How to Adjust Photoshop CS6 Panels
Many image-oriented programs use panels of a sort, and Photoshop CS6 has had panels (formerly called palettes) since version 1.0. However, since Photoshop 3.0, the program has used a novel way of working with panels. Rather than standalone windows, Photoshop uses grouped, tabbed panels, which overlap each other in groups of two or three (or more, if you rearrange them yourself).
To access a panel that falls behind the one displayed on top, click the panel’s tab. By default, some panels, such as Tool Presets, appear alone.
Many panels — such as the Brush, Styles, Actions, and Swatches panels — include options for defining sets of parameters (called presets) that you can store for reuse at any time.
Here’s how to open, close, and otherwise manipulate a panel group, which can be accessed easily from the Window menu:
To expand a panel: Panels are represented by icons when collapsed. To expand a panel, simply click its icon. You can also select a panel by choosing it in the Window menu.
To bring a panel to the front of its group: When the panel group is expanded, the visible panel is the panel that has a check mark next to it on the Window menu. In this mode, you can select only one panel in any group because only one tab in a group can be on top at one time.
When you select a panel from the Window menu, you have no way of knowing which panels are grouped together because Adobe lists panels alphabetically, rather than by groups. To bring a specific panel to the front, click its tab (when expanded) or icon (when collapsed).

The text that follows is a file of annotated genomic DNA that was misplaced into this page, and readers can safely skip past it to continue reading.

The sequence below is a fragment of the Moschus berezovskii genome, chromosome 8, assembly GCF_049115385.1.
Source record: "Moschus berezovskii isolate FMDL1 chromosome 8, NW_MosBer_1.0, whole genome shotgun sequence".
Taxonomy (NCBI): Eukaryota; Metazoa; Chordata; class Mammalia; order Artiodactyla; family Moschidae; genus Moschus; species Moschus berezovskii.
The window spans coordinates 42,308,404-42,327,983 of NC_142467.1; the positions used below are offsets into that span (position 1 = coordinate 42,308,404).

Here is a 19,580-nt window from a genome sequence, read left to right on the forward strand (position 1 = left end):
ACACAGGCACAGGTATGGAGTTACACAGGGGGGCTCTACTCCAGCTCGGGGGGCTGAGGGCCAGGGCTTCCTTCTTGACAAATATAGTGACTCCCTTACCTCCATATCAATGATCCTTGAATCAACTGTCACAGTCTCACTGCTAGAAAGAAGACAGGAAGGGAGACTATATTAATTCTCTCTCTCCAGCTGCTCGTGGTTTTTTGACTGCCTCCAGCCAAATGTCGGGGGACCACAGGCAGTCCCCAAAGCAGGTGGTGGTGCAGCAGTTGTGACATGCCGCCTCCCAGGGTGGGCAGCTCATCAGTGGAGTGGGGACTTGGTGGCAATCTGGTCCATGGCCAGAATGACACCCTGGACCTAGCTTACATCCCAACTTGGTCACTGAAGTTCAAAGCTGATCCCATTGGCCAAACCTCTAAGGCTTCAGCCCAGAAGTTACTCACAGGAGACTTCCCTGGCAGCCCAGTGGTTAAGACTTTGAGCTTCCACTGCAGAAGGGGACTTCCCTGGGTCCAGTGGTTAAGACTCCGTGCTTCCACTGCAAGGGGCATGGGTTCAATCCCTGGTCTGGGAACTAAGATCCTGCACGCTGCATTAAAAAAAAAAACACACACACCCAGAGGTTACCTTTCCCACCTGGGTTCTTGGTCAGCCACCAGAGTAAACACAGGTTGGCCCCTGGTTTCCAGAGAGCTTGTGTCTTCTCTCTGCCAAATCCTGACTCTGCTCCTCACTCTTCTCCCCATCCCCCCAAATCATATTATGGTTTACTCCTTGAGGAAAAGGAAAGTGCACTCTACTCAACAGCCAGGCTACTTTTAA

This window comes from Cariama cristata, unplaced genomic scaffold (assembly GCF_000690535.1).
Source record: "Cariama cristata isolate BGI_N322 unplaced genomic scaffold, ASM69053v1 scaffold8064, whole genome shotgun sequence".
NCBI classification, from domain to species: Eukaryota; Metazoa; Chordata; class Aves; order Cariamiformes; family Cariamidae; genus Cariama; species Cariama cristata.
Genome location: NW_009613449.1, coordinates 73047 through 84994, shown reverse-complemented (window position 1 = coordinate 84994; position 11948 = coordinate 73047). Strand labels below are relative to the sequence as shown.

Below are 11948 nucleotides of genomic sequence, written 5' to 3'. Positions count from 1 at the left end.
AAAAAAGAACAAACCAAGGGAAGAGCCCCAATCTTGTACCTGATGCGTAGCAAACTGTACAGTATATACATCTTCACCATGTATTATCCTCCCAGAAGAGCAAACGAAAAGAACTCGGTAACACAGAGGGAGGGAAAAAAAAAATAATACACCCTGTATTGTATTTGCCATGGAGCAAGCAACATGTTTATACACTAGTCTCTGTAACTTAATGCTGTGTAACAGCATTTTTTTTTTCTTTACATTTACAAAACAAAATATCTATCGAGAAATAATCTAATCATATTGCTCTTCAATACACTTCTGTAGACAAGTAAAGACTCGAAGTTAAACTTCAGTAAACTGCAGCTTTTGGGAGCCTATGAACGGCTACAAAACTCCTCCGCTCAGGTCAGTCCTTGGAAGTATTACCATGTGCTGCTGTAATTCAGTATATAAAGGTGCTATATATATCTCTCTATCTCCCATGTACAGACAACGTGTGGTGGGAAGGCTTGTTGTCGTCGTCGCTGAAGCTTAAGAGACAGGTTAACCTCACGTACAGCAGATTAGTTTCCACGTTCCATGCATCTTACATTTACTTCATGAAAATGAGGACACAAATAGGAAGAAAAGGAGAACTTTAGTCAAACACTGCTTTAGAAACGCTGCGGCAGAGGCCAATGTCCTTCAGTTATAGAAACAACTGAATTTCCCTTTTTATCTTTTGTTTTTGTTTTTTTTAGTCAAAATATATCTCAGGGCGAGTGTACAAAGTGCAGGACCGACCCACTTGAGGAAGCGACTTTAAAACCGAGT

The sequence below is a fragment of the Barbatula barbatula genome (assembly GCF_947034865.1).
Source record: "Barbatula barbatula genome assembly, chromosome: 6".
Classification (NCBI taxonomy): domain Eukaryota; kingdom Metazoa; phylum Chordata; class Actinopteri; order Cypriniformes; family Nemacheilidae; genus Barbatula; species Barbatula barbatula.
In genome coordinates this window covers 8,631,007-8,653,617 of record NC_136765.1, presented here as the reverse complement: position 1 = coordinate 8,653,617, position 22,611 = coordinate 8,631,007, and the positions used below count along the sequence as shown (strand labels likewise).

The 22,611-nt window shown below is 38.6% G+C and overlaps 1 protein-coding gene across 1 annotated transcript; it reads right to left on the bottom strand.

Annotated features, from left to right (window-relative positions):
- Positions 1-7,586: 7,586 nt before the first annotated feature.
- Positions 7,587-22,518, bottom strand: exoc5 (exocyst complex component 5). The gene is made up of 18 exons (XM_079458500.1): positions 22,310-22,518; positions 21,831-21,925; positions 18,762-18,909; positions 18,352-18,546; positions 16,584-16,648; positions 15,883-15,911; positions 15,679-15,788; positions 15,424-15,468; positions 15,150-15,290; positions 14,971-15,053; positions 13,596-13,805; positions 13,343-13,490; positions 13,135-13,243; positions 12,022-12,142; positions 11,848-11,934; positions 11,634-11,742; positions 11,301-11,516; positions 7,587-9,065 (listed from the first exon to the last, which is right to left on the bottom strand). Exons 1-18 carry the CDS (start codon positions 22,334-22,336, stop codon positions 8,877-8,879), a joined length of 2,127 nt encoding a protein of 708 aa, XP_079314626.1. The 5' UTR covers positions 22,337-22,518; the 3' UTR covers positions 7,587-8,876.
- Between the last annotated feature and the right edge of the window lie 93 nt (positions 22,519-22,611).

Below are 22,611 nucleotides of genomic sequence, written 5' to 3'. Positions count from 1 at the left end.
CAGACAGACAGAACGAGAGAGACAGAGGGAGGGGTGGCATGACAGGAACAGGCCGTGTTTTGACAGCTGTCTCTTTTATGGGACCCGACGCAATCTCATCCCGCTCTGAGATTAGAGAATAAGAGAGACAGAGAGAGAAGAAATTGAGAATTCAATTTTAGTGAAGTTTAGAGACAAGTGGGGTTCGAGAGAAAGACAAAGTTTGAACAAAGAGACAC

To move a panel out of its group: Grab the panel’s tab with your mouse and drag it to its new location, such as another group, the panel dock, or the Photoshop desktop. If you move the panels out of their groups or drag them onto the desktop so they stand alone, any of them can be selected in the Window menu.
To collapse a panel: Click the gray area next to the tab.
To close a panel: Select a check-marked panel in the Window menu. The whole panel group closes. You can also select Close or Close Tab Group from the panel’s pop-up menu.
Here are some more panel-manipulation tips:
Expand or collapse the dock. To do so, click on the double triangles at the top of the dock.
Reduce a panel to its icon. Drag the panel by its tab and position it below the existing column of icons. Release your mouse button to make the panel collapse to its corresponding icon.
Save space by keeping panels in groups. You can move all the panels in a group by dragging the gray area to the right of the group’s tab. Access an individual panel by clicking its tab to bring it to the front. As a result, several panels occupy the screen space required by only one.
Use the Window menu if you can’t find a panel. On the Window menu, select the panel’s name to make it visible or to bring it to the top of its group.
Customize, customize, customize. After you use Photoshop for a while, creating your own custom panel groups based on the panels you most often use can be a real timesaver.
For example, if you don’t use the Paths panel very often but can’t live without the Actions panel, you can drag the Paths panel to another group or to the panel dock area, and put the Actions panel in the same group as the mission-critical Layers and Channels panels.
Restore default panel locations, when desired. If you decide you don’t like the way you’ve arranged your panels, you can choose Window→Workspace→Essentials (Default) to return them to the default configuration (the way they were when Photoshop was installed).